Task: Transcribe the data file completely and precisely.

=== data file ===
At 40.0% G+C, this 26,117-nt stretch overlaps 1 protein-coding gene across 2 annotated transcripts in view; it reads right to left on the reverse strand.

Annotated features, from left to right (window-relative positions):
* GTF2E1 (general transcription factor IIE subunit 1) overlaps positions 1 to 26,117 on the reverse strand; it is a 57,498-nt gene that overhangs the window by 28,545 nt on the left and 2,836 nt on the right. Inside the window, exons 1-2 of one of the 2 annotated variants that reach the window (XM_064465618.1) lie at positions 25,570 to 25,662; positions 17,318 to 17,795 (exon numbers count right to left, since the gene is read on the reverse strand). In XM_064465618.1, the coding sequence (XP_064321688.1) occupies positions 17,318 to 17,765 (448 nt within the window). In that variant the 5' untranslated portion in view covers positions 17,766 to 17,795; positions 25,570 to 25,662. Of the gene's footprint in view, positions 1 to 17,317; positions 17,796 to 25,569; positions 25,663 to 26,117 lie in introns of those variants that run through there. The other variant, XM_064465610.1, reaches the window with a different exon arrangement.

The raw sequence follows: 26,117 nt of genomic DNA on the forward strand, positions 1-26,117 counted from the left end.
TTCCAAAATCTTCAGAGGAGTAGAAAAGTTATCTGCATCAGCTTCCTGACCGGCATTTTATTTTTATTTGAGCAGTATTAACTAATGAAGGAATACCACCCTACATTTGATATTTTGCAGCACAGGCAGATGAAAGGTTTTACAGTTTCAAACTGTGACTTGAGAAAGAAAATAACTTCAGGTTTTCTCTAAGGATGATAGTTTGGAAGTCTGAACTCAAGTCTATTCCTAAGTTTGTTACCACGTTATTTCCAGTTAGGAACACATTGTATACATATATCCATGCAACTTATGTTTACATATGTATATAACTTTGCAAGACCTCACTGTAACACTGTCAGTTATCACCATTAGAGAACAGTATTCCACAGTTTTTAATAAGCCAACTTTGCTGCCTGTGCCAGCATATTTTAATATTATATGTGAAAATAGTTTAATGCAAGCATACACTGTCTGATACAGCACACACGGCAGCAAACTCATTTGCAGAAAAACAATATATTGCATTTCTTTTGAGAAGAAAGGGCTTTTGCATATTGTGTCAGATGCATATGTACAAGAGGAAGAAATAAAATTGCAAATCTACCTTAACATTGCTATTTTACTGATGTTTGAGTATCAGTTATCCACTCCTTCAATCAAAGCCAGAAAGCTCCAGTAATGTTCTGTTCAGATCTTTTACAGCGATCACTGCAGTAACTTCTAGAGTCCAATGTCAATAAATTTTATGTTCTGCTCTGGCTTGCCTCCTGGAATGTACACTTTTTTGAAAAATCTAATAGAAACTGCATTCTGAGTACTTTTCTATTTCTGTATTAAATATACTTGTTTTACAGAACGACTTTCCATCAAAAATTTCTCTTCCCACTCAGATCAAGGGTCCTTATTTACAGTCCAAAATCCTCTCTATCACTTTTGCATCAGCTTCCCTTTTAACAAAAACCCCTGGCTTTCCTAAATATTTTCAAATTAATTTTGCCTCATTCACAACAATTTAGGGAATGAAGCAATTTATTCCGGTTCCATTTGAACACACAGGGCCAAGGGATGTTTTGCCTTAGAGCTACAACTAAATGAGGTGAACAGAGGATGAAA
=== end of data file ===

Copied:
At 40.0% G+C, this 26,117-nt stretch overlaps 1 protein-coding gene across 2 annotated transcripts in view; it reads right to left on the reverse strand.

Annotated features, from left to right (window-relative positions):
* GTF2E1 (general transcription factor IIE subunit 1) overlaps positions 1 to 26,117 on the reverse strand; it is a 57,498-nt gene that overhangs the window by 28,545 nt on the left and 2,836 nt on the right. Inside the window, exons 1-2 of one of the 2 annotated variants that reach the window (XM_064465618.1) lie at positions 25,570 to 25,662; positions 17,318 to 17,795 (exon numbers count right to left, since the gene is read on the reverse strand). In XM_064465618.1, the coding sequence (XP_064321688.1) occupies positions 17,318 to 17,765 (448 nt within the window). In that variant the 5' untranslated portion in view covers positions 17,766 to 17,795; positions 25,570 to 25,662. Of the gene's footprint in view, positions 1 to 17,317; positions 17,796 to 25,569; positions 25,663 to 26,117 lie in introns of those variants that run through there. The other variant, XM_064465610.1, reaches the window with a different exon arrangement.

The raw sequence follows: 26,117 nt of genomic DNA on the forward strand, positions 1-26,117 counted from the left end.
TTCCAAAATCTTCAGAGGAGTAGAAAAGTTATCTGCATCAGCTTCCTGACCGGCATTTTATTTTTATTTGAGCAGTATTAACTAATGAAGGAATACCACCCTACATTTGATATTTTGCAGCACAGGCAGATGAAAGGTTTTACAGTTTCAAACTGTGACTTGAGAAAGAAAATAACTTCAGGTTTTCTCTAAGGATGATAGTTTGGAAGTCTGAACTCAAGTCTATTCCTAAGTTTGTTACCACGTTATTTCCAGTTAGGAACACATTGTATACATATATCCATGCAACTTATGTTTACATATGTATATAACTTTGCAAGACCTCACTGTAACACTGTCAGTTATCACCATTAGAGAACAGTATTCCACAGTTTTTAATAAGCCAACTTTGCTGCCTGTGCCAGCATATTTTAATATTATATGTGAAAATAGTTTAATGCAAGCATACACTGTCTGATACAGCACACACGGCAGCAAACTCATTTGCAGAAAAACAATATATTGCATTTCTTTTGAGAAGAAAGGGCTTTTGCATATTGTGTCAGATGCATATGTACAAGAGGAAGAAATAAAATTGCAAATCTACCTTAACATTGCTATTTTACTGATGTTTGAGTATCAGTTATCCACTCCTTCAATCAAAGCCAGAAAGCTCCAGTAATGTTCTGTTCAGATCTTTTACAGCGATCACTGCAGTAACTTCTAGAGTCCAATGTCAATAAATTTTATGTTCTGCTCTGGCTTGCCTCCTGGAATGTACACTTTTTTGAAAAATCTAATAGAAACTGCATTCTGAGTACTTTTCTATTTCTGTATTAAATATACTTGTTTTACAGAACGACTTTCCATCAAAAATTTCTCTTCCCACTCAGATCAAGGGTCCTTATTTACAGTCCAAAATCCTCTCTATCACTTTTGCATCAGCTTCCCTTTTAACAAAAACCCCTGGCTTTCCTAAATATTTTCAAATTAATTTTGCCTCATTCACAACAATTTAGGGAATGAAGCAATTTATTCCGGTTCCATTTGAACACACAGGGCCAAGGGATGTTTTGCCTTAGAGCTACAACTAAATGAGGTGAACAGAGGATGAAA